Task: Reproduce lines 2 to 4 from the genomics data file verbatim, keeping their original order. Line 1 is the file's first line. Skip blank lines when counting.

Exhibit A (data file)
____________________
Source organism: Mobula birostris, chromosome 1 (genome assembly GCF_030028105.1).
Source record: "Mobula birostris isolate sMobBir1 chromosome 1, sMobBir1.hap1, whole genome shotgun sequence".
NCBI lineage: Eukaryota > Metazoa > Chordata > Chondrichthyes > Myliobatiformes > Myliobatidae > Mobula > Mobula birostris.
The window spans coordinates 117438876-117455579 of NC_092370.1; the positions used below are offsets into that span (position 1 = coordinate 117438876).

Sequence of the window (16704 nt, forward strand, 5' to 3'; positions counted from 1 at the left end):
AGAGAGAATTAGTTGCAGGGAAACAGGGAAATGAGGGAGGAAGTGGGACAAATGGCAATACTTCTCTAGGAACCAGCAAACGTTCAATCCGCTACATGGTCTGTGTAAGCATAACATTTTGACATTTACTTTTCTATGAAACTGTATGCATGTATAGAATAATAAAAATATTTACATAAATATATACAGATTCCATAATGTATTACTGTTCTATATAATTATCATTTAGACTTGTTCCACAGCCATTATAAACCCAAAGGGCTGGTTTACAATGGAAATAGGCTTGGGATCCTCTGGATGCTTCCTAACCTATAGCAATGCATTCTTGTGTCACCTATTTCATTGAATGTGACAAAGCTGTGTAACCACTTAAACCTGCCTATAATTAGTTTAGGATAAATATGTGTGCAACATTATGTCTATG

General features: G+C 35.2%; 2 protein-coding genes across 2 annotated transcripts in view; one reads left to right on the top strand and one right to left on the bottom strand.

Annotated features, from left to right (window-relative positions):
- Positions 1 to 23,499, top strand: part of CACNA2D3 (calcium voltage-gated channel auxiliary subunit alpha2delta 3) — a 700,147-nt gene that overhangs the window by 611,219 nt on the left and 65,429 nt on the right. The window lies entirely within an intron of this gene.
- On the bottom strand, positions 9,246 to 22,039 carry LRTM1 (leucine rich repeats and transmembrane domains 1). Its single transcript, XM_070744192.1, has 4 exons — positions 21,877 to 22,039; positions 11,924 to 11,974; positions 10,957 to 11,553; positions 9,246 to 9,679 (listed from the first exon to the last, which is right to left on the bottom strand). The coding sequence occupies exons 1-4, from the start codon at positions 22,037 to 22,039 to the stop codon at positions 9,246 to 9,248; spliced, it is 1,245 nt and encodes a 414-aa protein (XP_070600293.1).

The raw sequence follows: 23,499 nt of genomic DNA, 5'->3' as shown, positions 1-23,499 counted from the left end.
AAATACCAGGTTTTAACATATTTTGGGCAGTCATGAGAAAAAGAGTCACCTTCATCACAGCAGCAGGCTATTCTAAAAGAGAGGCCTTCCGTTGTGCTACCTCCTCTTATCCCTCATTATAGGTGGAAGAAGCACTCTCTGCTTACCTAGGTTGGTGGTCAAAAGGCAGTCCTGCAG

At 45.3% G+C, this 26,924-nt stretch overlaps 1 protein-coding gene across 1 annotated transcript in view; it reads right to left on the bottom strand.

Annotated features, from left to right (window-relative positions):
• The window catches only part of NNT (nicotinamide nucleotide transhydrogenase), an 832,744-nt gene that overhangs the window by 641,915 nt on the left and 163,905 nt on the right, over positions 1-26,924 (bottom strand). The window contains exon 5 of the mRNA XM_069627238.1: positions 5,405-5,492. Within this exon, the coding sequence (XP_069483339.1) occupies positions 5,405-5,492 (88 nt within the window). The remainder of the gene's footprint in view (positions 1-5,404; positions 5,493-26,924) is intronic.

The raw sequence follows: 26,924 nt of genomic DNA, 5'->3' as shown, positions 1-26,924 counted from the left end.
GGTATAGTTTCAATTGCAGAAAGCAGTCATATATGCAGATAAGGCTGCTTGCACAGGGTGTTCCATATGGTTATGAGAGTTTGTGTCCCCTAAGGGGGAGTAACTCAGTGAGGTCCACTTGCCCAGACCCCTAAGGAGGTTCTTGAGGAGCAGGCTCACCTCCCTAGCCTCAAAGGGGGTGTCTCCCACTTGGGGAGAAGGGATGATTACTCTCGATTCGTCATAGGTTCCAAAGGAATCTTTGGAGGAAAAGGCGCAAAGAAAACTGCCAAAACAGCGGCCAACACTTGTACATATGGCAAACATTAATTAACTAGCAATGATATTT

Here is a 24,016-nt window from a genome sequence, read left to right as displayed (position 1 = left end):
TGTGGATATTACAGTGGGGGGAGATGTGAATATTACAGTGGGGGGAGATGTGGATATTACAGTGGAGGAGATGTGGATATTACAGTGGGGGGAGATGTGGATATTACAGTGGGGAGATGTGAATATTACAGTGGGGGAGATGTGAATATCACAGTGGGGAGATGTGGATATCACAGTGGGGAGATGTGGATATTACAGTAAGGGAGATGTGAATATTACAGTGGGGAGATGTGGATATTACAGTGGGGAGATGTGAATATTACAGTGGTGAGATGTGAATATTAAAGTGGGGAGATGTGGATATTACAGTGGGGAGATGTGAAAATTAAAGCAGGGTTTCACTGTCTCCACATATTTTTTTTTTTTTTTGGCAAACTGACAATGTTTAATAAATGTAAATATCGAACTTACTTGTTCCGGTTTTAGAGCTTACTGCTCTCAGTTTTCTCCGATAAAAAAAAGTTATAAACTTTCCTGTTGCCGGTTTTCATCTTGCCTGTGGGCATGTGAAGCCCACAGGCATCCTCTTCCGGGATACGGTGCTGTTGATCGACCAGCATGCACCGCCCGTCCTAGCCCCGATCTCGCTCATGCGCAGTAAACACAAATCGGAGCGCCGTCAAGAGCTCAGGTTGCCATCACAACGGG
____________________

Source record: "Mobula birostris isolate sMobBir1 chromosome 1, sMobBir1.hap1, whole genome shotgun sequence".
NCBI lineage: Eukaryota > Metazoa > Chordata > Chondrichthyes > Myliobatiformes > Myliobatidae > Mobula > Mobula birostris.
The window spans coordinates 117438876-117455579 of NC_092370.1; the positions used below are offsets into that span (position 1 = coordinate 117438876).